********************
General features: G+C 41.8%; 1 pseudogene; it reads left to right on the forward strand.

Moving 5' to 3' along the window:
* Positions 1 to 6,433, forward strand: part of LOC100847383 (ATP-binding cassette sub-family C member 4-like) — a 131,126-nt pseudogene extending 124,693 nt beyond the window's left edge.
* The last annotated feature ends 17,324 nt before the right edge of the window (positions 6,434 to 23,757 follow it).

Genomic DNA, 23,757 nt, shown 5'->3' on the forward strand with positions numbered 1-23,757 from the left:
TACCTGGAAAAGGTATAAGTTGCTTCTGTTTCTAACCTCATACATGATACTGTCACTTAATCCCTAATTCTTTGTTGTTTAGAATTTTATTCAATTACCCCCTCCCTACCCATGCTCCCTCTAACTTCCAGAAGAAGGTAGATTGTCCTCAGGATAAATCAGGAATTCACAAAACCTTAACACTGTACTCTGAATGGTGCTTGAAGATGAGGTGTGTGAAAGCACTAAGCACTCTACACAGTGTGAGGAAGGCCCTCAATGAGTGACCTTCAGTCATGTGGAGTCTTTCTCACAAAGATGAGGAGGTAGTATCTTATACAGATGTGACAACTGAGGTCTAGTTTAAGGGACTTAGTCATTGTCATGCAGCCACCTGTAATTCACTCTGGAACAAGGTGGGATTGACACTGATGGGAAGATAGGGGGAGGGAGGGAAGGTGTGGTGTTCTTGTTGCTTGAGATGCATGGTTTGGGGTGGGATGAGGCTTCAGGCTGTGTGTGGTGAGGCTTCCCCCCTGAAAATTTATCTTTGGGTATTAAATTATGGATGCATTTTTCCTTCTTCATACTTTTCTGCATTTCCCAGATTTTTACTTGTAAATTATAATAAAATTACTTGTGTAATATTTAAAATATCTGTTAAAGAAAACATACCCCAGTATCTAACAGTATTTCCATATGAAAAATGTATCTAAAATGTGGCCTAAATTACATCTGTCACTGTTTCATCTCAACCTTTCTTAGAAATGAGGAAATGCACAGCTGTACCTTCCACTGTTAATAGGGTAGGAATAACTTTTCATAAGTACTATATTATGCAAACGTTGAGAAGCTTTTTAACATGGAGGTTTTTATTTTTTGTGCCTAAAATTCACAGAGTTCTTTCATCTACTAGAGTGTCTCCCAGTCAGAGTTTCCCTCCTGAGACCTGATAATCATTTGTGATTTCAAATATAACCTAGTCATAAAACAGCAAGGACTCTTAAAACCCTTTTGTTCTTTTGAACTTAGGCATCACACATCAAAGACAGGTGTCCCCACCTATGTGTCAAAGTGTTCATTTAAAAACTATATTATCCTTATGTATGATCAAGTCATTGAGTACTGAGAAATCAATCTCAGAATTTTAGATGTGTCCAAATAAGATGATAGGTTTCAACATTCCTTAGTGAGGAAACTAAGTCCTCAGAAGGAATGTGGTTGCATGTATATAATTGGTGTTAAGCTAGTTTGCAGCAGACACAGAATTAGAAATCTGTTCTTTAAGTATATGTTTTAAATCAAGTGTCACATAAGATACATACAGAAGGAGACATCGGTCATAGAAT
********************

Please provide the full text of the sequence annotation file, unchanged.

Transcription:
General features: G+C 41.8%; 1 pseudogene; it reads left to right on the forward strand.

Moving 5' to 3' along the window:
* Positions 1 to 6,433, forward strand: part of LOC100847383 (ATP-binding cassette sub-family C member 4-like) — a 131,126-nt pseudogene extending 124,693 nt beyond the window's left edge.
* The last annotated feature ends 17,324 nt before the right edge of the window (positions 6,434 to 23,757 follow it).

Genomic DNA, 23,757 nt, shown 5'->3' on the forward strand with positions numbered 1-23,757 from the left:
TACCTGGAAAAGGTATAAGTTGCTTCTGTTTCTAACCTCATACATGATACTGTCACTTAATCCCTAATTCTTTGTTGTTTAGAATTTTATTCAATTACCCCCTCCCTACCCATGCTCCCTCTAACTTCCAGAAGAAGGTAGATTGTCCTCAGGATAAATCAGGAATTCACAAAACCTTAACACTGTACTCTGAATGGTGCTTGAAGATGAGGTGTGTGAAAGCACTAAGCACTCTACACAGTGTGAGGAAGGCCCTCAATGAGTGACCTTCAGTCATGTGGAGTCTTTCTCACAAAGATGAGGAGGTAGTATCTTATACAGATGTGACAACTGAGGTCTAGTTTAAGGGACTTAGTCATTGTCATGCAGCCACCTGTAATTCACTCTGGAACAAGGTGGGATTGACACTGATGGGAAGATAGGGGGAGGGAGGGAAGGTGTGGTGTTCTTGTTGCTTGAGATGCATGGTTTGGGGTGGGATGAGGCTTCAGGCTGTGTGTGGTGAGGCTTCCCCCCTGAAAATTTATCTTTGGGTATTAAATTATGGATGCATTTTTCCTTCTTCATACTTTTCTGCATTTCCCAGATTTTTACTTGTAAATTATAATAAAATTACTTGTGTAATATTTAAAATATCTGTTAAAGAAAACATACCCCAGTATCTAACAGTATTTCCATATGAAAAATGTATCTAAAATGTGGCCTAAATTACATCTGTCACTGTTTCATCTCAACCTTTCTTAGAAATGAGGAAATGCACAGCTGTACCTTCCACTGTTAATAGGGTAGGAATAACTTTTCATAAGTACTATATTATGCAAACGTTGAGAAGCTTTTTAACATGGAGGTTTTTATTTTTTGTGCCTAAAATTCACAGAGTTCTTTCATCTACTAGAGTGTCTCCCAGTCAGAGTTTCCCTCCTGAGACCTGATAATCATTTGTGATTTCAAATATAACCTAGTCATAAAACAGCAAGGACTCTTAAAACCCTTTTGTTCTTTTGAACTTAGGCATCACACATCAAAGACAGGTGTCCCCACCTATGTGTCAAAGTGTTCATTTAAAAACTATATTATCCTTATGTATGATCAAGTCATTGAGTACTGAGAAATCAATCTCAGAATTTTAGATGTGTCCAAATAAGATGATAGGTTTCAACATTCCTTAGTGAGGAAACTAAGTCCTCAGAAGGAATGTGGTTGCATGTATATAATTGGTGTTAAGCTAGTTTGCAGCAGACACAGAATTAGAAATCTGTTCTTTAAGTATATGTTTTAAATCAAGTGTCACATAAGATACATACAGAAGGAGACATCGGTCATAGAAT